Digital learning allows for a broader mix of experiences. Each of us has our preferred style of learning and techniques. Some learners are visual learners, others could be auditory learners while there are those who are social learners. Learners find that with digital learning, they could explore a world of resources that caters to their needs. Videos, podcasts, webinars, e-learning modules and interacting with virtual teachers such as chatbots are some of the ways technology has opened up technology to the diverse needs of learners. Learners can interact with the content at their own pace and review materials when necessary to aid understanding. Learning analytics allow for opportunities to perceive the areas that learners are struggling with and tailor personalised learning paths for learning. Doing away with a “one-size-fits-all” approach help learners engage with content, reinforce skills critical for job development and help them actively create rather than passively consume.
In addition, the accessibility of information at the touch of your fingertips means that learners save a great deal of time hunting for information elsewhere. Before the age of digital technologies, a junior employee who is unfamiliar with a business process may seek out a senior employee or his mentor face-to-face for help. This could take hours or days depending on his ability to locate the right person and the availability of that person to guide him at a mutually convenient time. In the present moment, he could easily engage the use of his company’s chatbot to ask the same question and get the answer instantaneously. Such information is available 24/7 and this means employees become self-reliant, less intimidated to seek help and more motivated to learn. For new hires, having an “online mentor” could mean that they take a shorter time to settle down and become productive sooner. Businesses have started to include virtual mentors as part of their on-boarding, recruitment and operations process in order to lessen the workload on human resources so that they can focus on other priorities.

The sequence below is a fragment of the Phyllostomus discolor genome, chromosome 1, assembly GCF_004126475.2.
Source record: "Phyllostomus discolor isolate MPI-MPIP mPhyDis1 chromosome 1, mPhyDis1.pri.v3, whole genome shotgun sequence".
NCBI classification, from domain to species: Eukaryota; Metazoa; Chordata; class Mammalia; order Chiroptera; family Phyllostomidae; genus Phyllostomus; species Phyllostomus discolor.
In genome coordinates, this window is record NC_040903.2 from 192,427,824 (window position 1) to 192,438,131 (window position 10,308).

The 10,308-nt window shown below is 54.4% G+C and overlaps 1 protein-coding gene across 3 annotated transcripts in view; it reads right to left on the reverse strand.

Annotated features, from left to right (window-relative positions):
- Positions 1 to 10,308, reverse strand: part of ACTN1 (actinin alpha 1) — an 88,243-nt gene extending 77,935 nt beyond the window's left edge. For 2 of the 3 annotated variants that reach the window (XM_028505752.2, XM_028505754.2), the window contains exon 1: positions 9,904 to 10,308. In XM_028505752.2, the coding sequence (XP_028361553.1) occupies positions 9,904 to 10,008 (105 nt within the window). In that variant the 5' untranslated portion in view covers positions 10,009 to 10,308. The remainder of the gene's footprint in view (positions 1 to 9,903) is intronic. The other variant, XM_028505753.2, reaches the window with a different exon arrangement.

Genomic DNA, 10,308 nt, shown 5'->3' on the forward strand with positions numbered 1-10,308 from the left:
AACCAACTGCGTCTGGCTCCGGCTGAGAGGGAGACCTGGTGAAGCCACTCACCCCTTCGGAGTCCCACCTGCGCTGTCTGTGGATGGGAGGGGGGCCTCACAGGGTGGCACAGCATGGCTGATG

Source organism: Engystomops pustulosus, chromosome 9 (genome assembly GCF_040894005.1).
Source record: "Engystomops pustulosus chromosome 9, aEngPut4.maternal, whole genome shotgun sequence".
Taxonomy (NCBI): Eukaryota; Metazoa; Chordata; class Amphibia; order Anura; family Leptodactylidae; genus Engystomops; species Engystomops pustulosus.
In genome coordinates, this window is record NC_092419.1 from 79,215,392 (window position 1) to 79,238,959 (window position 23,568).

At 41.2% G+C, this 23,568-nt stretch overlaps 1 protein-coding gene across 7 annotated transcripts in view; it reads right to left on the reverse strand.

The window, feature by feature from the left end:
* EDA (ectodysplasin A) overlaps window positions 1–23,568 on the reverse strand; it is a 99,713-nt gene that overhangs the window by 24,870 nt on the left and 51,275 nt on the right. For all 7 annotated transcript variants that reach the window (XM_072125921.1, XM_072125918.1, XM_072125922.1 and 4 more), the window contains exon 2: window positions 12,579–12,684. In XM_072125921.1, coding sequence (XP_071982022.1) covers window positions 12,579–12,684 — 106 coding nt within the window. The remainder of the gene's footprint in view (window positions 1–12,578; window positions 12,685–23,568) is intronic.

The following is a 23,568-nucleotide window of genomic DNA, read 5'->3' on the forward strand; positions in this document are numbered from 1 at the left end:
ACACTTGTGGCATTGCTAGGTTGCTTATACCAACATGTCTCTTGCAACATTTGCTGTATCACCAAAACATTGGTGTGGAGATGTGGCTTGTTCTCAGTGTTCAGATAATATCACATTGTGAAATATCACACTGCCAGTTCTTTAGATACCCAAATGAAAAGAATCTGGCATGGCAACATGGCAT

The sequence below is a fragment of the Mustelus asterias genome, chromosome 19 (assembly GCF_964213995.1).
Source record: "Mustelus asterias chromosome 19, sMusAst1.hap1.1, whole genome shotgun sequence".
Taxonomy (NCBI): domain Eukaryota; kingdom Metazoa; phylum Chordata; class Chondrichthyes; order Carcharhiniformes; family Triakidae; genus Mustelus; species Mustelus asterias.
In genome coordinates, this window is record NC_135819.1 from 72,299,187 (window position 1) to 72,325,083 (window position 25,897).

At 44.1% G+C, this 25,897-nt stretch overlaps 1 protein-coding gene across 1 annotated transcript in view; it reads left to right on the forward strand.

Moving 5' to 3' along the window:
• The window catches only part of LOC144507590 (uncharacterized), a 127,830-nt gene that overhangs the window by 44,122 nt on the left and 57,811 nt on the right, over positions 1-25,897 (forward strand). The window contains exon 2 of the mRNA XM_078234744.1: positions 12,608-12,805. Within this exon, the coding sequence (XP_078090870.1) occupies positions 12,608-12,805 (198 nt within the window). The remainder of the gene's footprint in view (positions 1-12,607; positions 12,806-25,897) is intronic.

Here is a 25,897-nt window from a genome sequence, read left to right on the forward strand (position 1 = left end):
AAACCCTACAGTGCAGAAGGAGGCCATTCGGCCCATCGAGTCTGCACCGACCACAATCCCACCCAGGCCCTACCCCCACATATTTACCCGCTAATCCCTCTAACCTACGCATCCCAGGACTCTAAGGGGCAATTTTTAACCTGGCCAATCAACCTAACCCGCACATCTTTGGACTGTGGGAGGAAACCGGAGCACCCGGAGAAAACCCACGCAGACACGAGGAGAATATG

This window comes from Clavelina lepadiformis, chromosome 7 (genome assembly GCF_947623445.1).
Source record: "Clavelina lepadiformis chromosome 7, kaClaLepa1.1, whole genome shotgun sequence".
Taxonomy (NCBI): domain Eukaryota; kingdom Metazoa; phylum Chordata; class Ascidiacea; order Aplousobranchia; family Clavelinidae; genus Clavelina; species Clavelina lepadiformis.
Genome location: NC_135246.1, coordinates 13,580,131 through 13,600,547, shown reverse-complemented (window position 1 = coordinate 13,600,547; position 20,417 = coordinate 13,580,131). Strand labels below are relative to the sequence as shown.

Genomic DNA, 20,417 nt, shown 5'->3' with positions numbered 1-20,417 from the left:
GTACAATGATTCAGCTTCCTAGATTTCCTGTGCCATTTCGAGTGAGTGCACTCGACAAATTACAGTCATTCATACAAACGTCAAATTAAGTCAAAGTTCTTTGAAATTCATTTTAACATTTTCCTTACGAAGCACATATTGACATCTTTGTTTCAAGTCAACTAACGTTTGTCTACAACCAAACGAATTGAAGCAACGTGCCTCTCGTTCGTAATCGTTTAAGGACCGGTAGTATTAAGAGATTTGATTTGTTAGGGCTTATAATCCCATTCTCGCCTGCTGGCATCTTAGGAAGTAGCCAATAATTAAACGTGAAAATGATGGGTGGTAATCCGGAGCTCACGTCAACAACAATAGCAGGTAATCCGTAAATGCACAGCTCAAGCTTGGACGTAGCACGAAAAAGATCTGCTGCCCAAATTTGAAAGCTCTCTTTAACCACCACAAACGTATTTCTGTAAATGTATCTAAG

As training and development needs evolve, working professionals are learning to leverage and balance the availability of fast emerging technologies together with social media platforms to engage in collaborative learning experiences without falling into technology traps. Utilizing technology should be part of an on-going learning culture in every organisation and this will ultimately develop every employee into active and interested learners who can push for greater success for the company.
The most important question you need to start thinking about is: How do I design training to build knowledge and translate knowledge to performance?
We hope that this article is helpful. Do you have any tips you would like to add?
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Written by Melissa Tham